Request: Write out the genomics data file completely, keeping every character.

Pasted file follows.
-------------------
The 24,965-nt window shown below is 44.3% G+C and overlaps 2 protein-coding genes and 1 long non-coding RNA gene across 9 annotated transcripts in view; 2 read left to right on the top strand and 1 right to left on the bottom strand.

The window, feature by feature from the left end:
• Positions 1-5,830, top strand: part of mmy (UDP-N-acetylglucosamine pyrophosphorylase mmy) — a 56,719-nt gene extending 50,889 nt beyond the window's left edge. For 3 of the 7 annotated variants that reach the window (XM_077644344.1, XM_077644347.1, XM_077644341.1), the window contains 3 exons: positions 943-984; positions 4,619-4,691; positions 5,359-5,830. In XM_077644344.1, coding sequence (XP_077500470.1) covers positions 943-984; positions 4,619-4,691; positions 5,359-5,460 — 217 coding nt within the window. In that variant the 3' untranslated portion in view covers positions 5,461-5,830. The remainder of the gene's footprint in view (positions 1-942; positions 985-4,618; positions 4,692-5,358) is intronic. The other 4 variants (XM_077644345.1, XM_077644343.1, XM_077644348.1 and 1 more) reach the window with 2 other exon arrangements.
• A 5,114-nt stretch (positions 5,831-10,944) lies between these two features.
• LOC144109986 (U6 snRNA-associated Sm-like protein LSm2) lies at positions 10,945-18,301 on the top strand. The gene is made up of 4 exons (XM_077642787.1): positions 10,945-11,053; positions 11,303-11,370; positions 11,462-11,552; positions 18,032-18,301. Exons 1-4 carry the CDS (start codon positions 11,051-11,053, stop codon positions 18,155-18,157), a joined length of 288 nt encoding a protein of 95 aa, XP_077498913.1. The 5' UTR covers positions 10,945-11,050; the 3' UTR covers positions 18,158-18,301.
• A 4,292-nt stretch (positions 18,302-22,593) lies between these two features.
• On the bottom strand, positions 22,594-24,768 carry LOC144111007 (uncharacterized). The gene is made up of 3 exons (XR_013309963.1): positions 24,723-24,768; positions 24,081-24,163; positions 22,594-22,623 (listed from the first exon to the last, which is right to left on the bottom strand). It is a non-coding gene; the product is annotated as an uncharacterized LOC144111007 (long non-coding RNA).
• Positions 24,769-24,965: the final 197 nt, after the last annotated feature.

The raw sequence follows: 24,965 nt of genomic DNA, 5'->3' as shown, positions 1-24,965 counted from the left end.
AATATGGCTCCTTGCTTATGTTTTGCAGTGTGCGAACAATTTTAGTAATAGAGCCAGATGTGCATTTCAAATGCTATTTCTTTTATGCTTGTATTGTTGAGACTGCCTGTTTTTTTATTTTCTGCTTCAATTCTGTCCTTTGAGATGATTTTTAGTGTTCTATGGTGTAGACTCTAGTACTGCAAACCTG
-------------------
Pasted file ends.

The 24,965-nt window shown below is 44.3% G+C and overlaps 2 protein-coding genes and 1 long non-coding RNA gene across 9 annotated transcripts in view; 2 read left to right on the top strand and 1 right to left on the bottom strand.

The window, feature by feature from the left end:
• Positions 1-5,830, top strand: part of mmy (UDP-N-acetylglucosamine pyrophosphorylase mmy) — a 56,719-nt gene extending 50,889 nt beyond the window's left edge. For 3 of the 7 annotated variants that reach the window (XM_077644344.1, XM_077644347.1, XM_077644341.1), the window contains 3 exons: positions 943-984; positions 4,619-4,691; positions 5,359-5,830. In XM_077644344.1, coding sequence (XP_077500470.1) covers positions 943-984; positions 4,619-4,691; positions 5,359-5,460 — 217 coding nt within the window. In that variant the 3' untranslated portion in view covers positions 5,461-5,830. The remainder of the gene's footprint in view (positions 1-942; positions 985-4,618; positions 4,692-5,358) is intronic. The other 4 variants (XM_077644345.1, XM_077644343.1, XM_077644348.1 and 1 more) reach the window with 2 other exon arrangements.
• A 5,114-nt stretch (positions 5,831-10,944) lies between these two features.
• LOC144109986 (U6 snRNA-associated Sm-like protein LSm2) lies at positions 10,945-18,301 on the top strand. The gene is made up of 4 exons (XM_077642787.1): positions 10,945-11,053; positions 11,303-11,370; positions 11,462-11,552; positions 18,032-18,301. Exons 1-4 carry the CDS (start codon positions 11,051-11,053, stop codon positions 18,155-18,157), a joined length of 288 nt encoding a protein of 95 aa, XP_077498913.1. The 5' UTR covers positions 10,945-11,050; the 3' UTR covers positions 18,158-18,301.
• A 4,292-nt stretch (positions 18,302-22,593) lies between these two features.
• On the bottom strand, positions 22,594-24,768 carry LOC144111007 (uncharacterized). The gene is made up of 3 exons (XR_013309963.1): positions 24,723-24,768; positions 24,081-24,163; positions 22,594-22,623 (listed from the first exon to the last, which is right to left on the bottom strand). It is a non-coding gene; the product is annotated as an uncharacterized LOC144111007 (long non-coding RNA).
• Positions 24,769-24,965: the final 197 nt, after the last annotated feature.

The raw sequence follows: 24,965 nt of genomic DNA, 5'->3' as shown, positions 1-24,965 counted from the left end.
AATATGGCTCCTTGCTTATGTTTTGCAGTGTGCGAACAATTTTAGTAATAGAGCCAGATGTGCATTTCAAATGCTATTTCTTTTATGCTTGTATTGTTGAGACTGCCTGTTTTTTTATTTTCTGCTTCAATTCTGTCCTTTGAGATGATTTTTAGTGTTCTATGGTGTAGACTCTAGTACTGCAAACCTG